that pear made my day, helping me get over the fact that…well, there is sad news…fig season is has come to an end.  my 8 hour hummer patrols are lacking something.  for the last couple of months, i’ve been on the hunt for one of my favorite edible things on the planet: fresh figs.  wildly growing in the golan heights, they are so plentiful in the area we secure that  i even gathered enough to somehow make fig jam on base.  it had a flavor closer to that of dried figs, unfortunately losing that special taste the fresh variety possesses, but it was a treat to have something sweet to spread on our bread for breakfast (although i had a hard time convincing my disgusted israeli friends as i ate it with cottage cheese that, yes, the combination of cheese and fruit *does* work, for hundreds of years it has, actually).  on my never ending search for new trees, i discovered a small one right next to an old syrian “officers pool” which is a phenomenon in the north, a sort of small man-made pool tapping into a natural water source, surrounded by trees, often populated with visitors.  my expectations for this tree were high considering that it sat a few meters away from an abundant supply of water.  enthusiastically and almost greedily, i picked the fruit which felt in my hands, as i had hoped, large, plump, and juicy.  “this is it,” i thought, “these are the best ones i’ve found yet.”  almost jumping with excitement, i returned to the vehicle with a full bag, gave one to the commander and the driver, then placed one in my mouth, anticipating the fig of my dreams.  it was juicy, it was plump, and it was almost completely tasteless.  i suppose that because of the water source, these specimens appeared full and healthily large, yet in actuality were just diluted, bloated.  we found another fig tree on the side of the road, standing all by its lonesome in the middle of nowhere, speckled with miniature purple fruit.   here i found the real treasures: succulent and sweet, bursting with concentrated flavor so delectable that i almost had to convince myself that i was really allowed to eat such a thing.  i felt full of life, grateful for the everyday gifts of this world.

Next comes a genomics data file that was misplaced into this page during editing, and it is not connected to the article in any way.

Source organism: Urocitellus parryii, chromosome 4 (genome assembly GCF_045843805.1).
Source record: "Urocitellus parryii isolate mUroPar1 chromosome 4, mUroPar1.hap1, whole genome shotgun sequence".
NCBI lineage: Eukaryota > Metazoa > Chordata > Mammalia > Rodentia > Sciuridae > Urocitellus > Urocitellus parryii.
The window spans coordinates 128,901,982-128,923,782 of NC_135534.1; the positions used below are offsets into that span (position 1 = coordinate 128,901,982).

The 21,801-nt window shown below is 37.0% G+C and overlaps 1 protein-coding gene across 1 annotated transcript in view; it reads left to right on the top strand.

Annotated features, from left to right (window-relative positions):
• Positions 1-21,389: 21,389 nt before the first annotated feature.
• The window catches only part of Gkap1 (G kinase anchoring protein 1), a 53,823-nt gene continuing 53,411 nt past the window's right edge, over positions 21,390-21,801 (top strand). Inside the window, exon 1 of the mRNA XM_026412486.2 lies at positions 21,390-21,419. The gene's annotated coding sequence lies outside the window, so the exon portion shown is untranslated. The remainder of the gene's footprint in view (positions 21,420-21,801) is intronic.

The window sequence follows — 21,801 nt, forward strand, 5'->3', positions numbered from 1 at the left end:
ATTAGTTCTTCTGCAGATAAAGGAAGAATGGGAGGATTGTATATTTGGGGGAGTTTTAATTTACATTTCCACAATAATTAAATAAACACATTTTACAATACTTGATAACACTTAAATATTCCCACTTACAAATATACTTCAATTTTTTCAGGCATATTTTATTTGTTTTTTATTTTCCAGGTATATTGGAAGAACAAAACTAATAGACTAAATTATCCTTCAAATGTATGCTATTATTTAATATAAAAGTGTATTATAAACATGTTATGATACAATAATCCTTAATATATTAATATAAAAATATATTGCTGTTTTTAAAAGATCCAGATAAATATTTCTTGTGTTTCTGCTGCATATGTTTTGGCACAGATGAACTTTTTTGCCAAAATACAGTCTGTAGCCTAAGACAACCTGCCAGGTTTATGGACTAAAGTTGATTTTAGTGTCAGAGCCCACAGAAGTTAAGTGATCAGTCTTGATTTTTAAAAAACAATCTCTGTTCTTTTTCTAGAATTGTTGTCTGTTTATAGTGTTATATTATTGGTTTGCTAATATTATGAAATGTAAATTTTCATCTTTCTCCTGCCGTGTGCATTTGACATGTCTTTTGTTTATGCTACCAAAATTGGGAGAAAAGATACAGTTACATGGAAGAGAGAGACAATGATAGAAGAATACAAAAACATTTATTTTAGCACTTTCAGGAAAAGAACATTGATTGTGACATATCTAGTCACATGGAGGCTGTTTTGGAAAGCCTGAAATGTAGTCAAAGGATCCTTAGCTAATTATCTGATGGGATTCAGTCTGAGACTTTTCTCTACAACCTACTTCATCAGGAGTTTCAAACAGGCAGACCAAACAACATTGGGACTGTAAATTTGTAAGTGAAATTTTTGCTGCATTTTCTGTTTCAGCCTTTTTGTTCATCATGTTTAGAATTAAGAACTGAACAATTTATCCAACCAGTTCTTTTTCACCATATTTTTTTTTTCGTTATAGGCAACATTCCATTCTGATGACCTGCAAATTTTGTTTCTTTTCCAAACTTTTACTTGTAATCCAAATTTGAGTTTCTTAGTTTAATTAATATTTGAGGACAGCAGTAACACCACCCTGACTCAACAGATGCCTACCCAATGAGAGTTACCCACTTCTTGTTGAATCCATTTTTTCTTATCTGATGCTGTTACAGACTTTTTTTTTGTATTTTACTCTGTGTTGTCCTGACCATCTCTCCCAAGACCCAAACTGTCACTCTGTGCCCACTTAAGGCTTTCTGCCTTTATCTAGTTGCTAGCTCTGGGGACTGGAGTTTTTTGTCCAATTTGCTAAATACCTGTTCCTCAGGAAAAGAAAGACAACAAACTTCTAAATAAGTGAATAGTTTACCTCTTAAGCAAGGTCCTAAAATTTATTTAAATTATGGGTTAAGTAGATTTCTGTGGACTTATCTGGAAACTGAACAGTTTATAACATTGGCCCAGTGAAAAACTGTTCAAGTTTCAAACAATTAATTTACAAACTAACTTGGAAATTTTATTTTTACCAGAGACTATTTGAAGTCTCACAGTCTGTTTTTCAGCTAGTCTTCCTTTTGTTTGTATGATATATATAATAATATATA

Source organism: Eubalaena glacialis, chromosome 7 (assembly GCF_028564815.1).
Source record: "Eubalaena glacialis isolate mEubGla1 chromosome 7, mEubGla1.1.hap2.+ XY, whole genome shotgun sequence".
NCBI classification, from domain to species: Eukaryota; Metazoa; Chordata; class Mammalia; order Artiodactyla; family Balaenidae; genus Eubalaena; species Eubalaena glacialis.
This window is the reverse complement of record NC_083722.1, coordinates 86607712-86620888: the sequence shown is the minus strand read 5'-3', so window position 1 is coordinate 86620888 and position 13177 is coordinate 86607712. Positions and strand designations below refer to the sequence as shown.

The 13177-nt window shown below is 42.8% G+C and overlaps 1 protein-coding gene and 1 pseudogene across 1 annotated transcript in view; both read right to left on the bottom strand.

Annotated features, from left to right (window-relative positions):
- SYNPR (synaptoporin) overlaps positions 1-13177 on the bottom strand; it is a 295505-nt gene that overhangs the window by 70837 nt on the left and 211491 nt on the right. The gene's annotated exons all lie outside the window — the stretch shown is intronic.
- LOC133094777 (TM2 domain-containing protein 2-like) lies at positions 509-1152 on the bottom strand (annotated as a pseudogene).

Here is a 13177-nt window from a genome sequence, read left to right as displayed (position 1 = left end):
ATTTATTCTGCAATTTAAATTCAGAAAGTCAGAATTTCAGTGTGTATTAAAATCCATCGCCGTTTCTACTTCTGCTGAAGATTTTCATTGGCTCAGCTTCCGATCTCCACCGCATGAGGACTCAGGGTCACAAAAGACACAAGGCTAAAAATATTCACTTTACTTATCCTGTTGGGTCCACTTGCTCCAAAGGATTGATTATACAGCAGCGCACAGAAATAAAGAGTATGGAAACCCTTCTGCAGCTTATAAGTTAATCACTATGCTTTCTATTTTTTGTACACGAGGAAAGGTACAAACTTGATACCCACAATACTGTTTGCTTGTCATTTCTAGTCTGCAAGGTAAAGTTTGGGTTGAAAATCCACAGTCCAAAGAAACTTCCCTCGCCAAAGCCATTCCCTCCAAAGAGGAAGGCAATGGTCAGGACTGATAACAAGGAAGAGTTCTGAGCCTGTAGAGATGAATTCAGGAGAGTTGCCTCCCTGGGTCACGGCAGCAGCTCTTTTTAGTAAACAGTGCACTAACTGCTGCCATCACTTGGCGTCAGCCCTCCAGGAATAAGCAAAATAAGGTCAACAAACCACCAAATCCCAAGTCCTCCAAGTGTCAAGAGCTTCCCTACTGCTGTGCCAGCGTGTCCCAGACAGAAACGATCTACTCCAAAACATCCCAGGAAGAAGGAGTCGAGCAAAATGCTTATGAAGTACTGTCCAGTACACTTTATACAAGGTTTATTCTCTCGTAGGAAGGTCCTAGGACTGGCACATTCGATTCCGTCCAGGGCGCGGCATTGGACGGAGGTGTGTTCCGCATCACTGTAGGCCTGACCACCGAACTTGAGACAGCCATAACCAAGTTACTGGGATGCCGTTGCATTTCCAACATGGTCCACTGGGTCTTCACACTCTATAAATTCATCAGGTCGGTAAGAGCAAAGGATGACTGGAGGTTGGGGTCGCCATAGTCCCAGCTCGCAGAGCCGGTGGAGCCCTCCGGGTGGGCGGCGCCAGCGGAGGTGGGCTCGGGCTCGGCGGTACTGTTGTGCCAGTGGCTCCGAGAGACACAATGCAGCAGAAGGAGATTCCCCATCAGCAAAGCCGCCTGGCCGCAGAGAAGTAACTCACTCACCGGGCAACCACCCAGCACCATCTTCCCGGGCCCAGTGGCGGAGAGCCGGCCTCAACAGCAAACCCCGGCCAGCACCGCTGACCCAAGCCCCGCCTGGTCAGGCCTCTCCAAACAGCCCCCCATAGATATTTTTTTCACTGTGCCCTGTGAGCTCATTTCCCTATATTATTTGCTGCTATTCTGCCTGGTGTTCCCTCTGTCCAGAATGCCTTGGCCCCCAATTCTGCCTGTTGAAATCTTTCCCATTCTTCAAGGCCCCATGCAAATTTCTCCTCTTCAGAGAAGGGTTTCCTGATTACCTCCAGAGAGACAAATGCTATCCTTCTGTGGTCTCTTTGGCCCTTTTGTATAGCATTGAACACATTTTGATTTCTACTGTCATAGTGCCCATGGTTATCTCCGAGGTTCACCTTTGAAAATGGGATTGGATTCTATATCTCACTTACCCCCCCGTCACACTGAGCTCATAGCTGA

i thought of the parable of the trees, that which bears good fruit is a sign of goodness, as a bad tree cannot bear good fruit and vice versa – we can know people by the fruit that their lives bear.   but sometimes a person with that which appears to be good fruit, that which we would assume is supposed to be, given the indicators and the setting, is just deceivingly puffed up, lacking real substance.  and sometimes, the person who we would least expect,  by appearances and superficial impressions, surprises us and breaks down our judgmental mentality by shining through with true goodness.  one day, god willing, i will teach my children about people using these very trees, assuming that the golan will still be israeli territory, which i hope it will be as i would probably like to live there.  if everything goes as planned, which is rarely does, i’ll have two goats and we’ll eat little toasts with figs and goat cheese (which one can make using fig leaves instead of rennet) with some wild herbs, under the shade, by the officers pool.